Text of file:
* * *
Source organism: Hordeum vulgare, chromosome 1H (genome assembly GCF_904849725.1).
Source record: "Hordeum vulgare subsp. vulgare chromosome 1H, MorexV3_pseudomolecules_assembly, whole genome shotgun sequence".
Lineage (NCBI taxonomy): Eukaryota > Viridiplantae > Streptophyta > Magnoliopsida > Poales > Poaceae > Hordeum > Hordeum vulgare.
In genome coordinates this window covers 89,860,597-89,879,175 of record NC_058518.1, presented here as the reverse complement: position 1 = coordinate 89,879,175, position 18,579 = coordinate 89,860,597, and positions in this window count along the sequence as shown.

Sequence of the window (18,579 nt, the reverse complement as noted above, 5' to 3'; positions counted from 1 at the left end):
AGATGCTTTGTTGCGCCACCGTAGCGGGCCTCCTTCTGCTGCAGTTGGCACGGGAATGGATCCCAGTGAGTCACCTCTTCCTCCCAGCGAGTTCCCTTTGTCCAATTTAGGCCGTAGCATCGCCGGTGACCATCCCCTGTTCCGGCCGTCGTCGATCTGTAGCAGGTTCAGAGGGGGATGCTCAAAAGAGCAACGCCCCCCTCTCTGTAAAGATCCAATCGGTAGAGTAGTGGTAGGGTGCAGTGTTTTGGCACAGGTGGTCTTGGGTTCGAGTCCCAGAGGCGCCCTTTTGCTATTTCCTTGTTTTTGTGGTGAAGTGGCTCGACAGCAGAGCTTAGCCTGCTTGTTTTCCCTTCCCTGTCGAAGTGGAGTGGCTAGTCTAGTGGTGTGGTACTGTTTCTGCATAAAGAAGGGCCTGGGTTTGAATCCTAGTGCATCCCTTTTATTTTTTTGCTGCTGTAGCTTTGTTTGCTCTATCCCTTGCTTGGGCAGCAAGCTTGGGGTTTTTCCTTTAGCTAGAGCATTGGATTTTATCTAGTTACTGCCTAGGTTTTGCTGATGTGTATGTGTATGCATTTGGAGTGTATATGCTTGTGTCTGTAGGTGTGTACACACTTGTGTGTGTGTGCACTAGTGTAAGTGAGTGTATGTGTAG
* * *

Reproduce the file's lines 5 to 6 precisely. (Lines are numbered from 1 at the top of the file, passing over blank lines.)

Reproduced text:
Sequence of the window (18,579 nt, the reverse complement as noted above, 5' to 3'; positions counted from 1 at the left end):
AGATGCTTTGTTGCGCCACCGTAGCGGGCCTCCTTCTGCTGCAGTTGGCACGGGAATGGATCCCAGTGAGTCACCTCTTCCTCCCAGCGAGTTCCCTTTGTCCAATTTAGGCCGTAGCATCGCCGGTGACCATCCCCTGTTCCGGCCGTCGTCGATCTGTAGCAGGTTCAGAGGGGGATGCTCAAAAGAGCAACGCCCCCCTCTCTGTAAAGATCCAATCGGTAGAGTAGTGGTAGGGTGCAGTGTTTTGGCACAGGTGGTCTTGGGTTCGAGTCCCAGAGGCGCCCTTTTGCTATTTCCTTGTTTTTGTGGTGAAGTGGCTCGACAGCAGAGCTTAGCCTGCTTGTTTTCCCTTCCCTGTCGAAGTGGAGTGGCTAGTCTAGTGGTGTGGTACTGTTTCTGCATAAAGAAGGGCCTGGGTTTGAATCCTAGTGCATCCCTTTTATTTTTTTGCTGCTGTAGCTTTGTTTGCTCTATCCCTTGCTTGGGCAGCAAGCTTGGGGTTTTTCCTTTAGCTAGAGCATTGGATTTTATCTAGTTACTGCCTAGGTTTTGCTGATGTGTATGTGTATGCATTTGGAGTGTATATGCTTGTGTCTGTAGGTGTGTACACACTTGTGTGTGTGTGCACTAGTGTAAGTGAGTGTATGTGTAG